3. Your kids whine that no one else’s mom/dad spends so much time writing. You: A) Cry, and hope you’ll get their sympathy. B) Point out that you’re not everyone else’s mom/dad. C) Argue that you don’t spend all your time writing. D) Offer them a bribe: you’ll dedicate the book to them. E) Work on your book at the library from now on.

4. Your best friend accuses you of being thoughtless and uncaring because you never see each other anymore. You: A) Remind her that you saw each other a few weeks ago. B) Ask her how often she sees her other friends. C) Deny her accusation and refuse to discuss it—take it or leave it. D) Apologize and make a plan for your next date. E) Tell her that a truly good friend would want you to keep writing and fulfill your promise.

5. Your shrink muses aloud that you might be a little overcommitted to your work and perhaps you could consider dialing it back a little in order to fulfill your obligations to your friends and family. You: A) Feel like a bad person. B) Defend the importance of the memoir you’re writing.  C) Ask what “overcommitted” actually means. D) Point out that your therapist works five days a week at her job. E) Look for a new therapist.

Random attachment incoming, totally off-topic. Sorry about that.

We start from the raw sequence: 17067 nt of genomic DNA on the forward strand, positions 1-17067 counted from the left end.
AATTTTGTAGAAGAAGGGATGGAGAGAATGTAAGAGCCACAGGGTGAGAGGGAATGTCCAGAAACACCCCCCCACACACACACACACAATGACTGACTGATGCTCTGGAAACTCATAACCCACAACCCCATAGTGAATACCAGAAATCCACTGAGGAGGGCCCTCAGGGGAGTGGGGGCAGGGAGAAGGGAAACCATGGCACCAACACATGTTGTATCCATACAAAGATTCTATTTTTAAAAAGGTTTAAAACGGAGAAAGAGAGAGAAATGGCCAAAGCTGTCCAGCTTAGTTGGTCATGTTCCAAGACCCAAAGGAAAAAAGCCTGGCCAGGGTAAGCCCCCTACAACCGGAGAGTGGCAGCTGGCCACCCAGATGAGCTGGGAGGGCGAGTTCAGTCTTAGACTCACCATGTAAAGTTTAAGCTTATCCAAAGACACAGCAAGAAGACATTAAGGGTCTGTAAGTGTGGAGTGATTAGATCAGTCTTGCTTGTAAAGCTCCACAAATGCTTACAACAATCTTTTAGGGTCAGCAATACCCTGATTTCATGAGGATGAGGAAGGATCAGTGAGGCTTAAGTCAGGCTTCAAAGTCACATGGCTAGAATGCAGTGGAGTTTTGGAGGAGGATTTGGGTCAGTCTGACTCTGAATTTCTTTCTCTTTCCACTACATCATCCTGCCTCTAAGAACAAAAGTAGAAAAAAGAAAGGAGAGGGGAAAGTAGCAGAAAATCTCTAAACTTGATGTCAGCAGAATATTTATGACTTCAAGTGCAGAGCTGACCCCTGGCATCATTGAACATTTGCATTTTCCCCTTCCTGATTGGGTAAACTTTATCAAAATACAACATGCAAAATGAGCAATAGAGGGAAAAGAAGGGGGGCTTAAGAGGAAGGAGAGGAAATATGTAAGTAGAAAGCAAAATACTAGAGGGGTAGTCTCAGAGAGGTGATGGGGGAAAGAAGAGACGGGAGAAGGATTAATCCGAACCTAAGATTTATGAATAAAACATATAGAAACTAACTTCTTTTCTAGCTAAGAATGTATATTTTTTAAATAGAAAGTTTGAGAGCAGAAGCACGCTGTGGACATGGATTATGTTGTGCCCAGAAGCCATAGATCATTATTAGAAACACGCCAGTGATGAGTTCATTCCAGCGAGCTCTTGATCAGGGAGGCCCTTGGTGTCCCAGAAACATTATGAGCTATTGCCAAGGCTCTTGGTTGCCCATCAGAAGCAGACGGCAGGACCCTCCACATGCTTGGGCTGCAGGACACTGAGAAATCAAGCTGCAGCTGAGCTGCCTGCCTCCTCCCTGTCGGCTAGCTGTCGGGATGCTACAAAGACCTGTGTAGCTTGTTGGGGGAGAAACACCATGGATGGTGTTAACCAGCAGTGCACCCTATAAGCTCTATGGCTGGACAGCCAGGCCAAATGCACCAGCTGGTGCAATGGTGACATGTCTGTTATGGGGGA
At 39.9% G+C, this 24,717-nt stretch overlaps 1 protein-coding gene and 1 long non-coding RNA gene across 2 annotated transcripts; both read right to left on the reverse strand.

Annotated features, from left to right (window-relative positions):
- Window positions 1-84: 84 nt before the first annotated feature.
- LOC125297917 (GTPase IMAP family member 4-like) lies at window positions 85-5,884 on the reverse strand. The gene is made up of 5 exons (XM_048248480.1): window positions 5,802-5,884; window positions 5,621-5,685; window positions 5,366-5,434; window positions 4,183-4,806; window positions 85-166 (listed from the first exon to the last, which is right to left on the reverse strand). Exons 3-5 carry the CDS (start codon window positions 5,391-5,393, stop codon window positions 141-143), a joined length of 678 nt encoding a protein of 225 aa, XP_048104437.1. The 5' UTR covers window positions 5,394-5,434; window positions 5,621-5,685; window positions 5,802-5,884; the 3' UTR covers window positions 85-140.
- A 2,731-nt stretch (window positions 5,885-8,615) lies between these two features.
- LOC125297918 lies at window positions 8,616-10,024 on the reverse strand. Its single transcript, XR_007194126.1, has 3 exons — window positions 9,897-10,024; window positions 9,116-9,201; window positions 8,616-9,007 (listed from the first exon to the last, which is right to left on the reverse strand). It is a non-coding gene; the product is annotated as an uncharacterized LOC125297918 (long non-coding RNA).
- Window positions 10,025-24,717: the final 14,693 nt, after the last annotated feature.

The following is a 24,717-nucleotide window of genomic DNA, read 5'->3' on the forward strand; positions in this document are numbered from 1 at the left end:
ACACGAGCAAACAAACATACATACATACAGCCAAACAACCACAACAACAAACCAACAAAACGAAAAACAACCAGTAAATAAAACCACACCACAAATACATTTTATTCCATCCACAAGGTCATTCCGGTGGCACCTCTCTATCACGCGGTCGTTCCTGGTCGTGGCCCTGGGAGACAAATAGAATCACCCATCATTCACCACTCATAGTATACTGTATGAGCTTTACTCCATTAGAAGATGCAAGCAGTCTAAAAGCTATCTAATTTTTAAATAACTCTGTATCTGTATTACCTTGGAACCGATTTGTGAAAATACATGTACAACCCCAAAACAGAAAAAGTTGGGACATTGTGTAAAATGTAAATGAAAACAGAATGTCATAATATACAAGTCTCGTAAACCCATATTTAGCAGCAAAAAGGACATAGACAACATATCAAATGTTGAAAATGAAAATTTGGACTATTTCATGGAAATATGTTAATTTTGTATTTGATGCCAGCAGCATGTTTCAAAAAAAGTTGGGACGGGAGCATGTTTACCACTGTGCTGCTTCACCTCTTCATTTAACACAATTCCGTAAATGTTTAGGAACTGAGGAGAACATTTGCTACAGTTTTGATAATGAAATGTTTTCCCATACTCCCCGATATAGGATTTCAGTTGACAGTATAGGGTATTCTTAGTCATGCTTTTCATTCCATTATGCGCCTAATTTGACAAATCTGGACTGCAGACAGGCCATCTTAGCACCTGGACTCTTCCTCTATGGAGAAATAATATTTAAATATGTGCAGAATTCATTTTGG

Maybe your particular situation isn’t covered here, but you get the idea. Solve the problem of finding enough time for your work by deciding how important your work is to you—and then delivering some variation of no to whatever or whomever prevents you from doing it.

There really isn’t any other way to go about it: saying yes to your work means saying no to something else. Except in emergencies (defined by you), say no as much as possible to the time-thieves prowling around your life. It’s either that or kick yourself around the block for failing to take care of yourself and your work. You do not want to have regrets.

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FYI / Independent Bookstores from Coast to Coast